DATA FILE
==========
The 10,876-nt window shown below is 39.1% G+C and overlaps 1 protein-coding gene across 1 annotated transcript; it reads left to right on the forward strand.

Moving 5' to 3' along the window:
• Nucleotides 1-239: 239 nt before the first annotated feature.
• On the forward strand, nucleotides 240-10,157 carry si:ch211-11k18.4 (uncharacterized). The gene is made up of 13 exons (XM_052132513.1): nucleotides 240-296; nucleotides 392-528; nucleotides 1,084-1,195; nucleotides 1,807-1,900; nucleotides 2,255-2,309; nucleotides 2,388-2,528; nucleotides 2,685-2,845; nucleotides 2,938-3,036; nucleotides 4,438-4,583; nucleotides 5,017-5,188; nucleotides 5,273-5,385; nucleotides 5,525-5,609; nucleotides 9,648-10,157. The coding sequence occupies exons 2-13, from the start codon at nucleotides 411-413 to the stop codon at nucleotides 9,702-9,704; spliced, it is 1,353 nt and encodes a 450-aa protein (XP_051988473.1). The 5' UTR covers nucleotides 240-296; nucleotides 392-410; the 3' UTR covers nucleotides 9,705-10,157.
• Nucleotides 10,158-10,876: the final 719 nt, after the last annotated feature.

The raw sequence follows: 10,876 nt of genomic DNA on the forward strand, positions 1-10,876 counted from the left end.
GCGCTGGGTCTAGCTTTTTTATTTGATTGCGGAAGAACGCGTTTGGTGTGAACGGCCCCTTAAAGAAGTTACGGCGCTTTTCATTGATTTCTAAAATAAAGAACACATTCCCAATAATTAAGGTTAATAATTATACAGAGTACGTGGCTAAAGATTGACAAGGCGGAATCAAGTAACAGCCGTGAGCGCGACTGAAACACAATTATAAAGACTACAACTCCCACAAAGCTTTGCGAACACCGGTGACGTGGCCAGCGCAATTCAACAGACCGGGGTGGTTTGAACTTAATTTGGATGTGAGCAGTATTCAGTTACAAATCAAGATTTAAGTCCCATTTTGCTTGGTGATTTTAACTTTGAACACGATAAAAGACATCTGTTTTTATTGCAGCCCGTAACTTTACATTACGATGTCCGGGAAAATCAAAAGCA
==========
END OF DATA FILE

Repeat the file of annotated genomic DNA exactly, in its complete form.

The 10,876-nt window shown below is 39.1% G+C and overlaps 1 protein-coding gene across 1 annotated transcript; it reads left to right on the forward strand.

Moving 5' to 3' along the window:
• Nucleotides 1-239: 239 nt before the first annotated feature.
• On the forward strand, nucleotides 240-10,157 carry si:ch211-11k18.4 (uncharacterized). The gene is made up of 13 exons (XM_052132513.1): nucleotides 240-296; nucleotides 392-528; nucleotides 1,084-1,195; nucleotides 1,807-1,900; nucleotides 2,255-2,309; nucleotides 2,388-2,528; nucleotides 2,685-2,845; nucleotides 2,938-3,036; nucleotides 4,438-4,583; nucleotides 5,017-5,188; nucleotides 5,273-5,385; nucleotides 5,525-5,609; nucleotides 9,648-10,157. The coding sequence occupies exons 2-13, from the start codon at nucleotides 411-413 to the stop codon at nucleotides 9,702-9,704; spliced, it is 1,353 nt and encodes a 450-aa protein (XP_051988473.1). The 5' UTR covers nucleotides 240-296; nucleotides 392-410; the 3' UTR covers nucleotides 9,705-10,157.
• Nucleotides 10,158-10,876: the final 719 nt, after the last annotated feature.

The raw sequence follows: 10,876 nt of genomic DNA on the forward strand, positions 1-10,876 counted from the left end.
GCGCTGGGTCTAGCTTTTTTATTTGATTGCGGAAGAACGCGTTTGGTGTGAACGGCCCCTTAAAGAAGTTACGGCGCTTTTCATTGATTTCTAAAATAAAGAACACATTCCCAATAATTAAGGTTAATAATTATACAGAGTACGTGGCTAAAGATTGACAAGGCGGAATCAAGTAACAGCCGTGAGCGCGACTGAAACACAATTATAAAGACTACAACTCCCACAAAGCTTTGCGAACACCGGTGACGTGGCCAGCGCAATTCAACAGACCGGGGTGGTTTGAACTTAATTTGGATGTGAGCAGTATTCAGTTACAAATCAAGATTTAAGTCCCATTTTGCTTGGTGATTTTAACTTTGAACACGATAAAAGACATCTGTTTTTATTGCAGCCCGTAACTTTACATTACGATGTCCGGGAAAATCAAAAGCA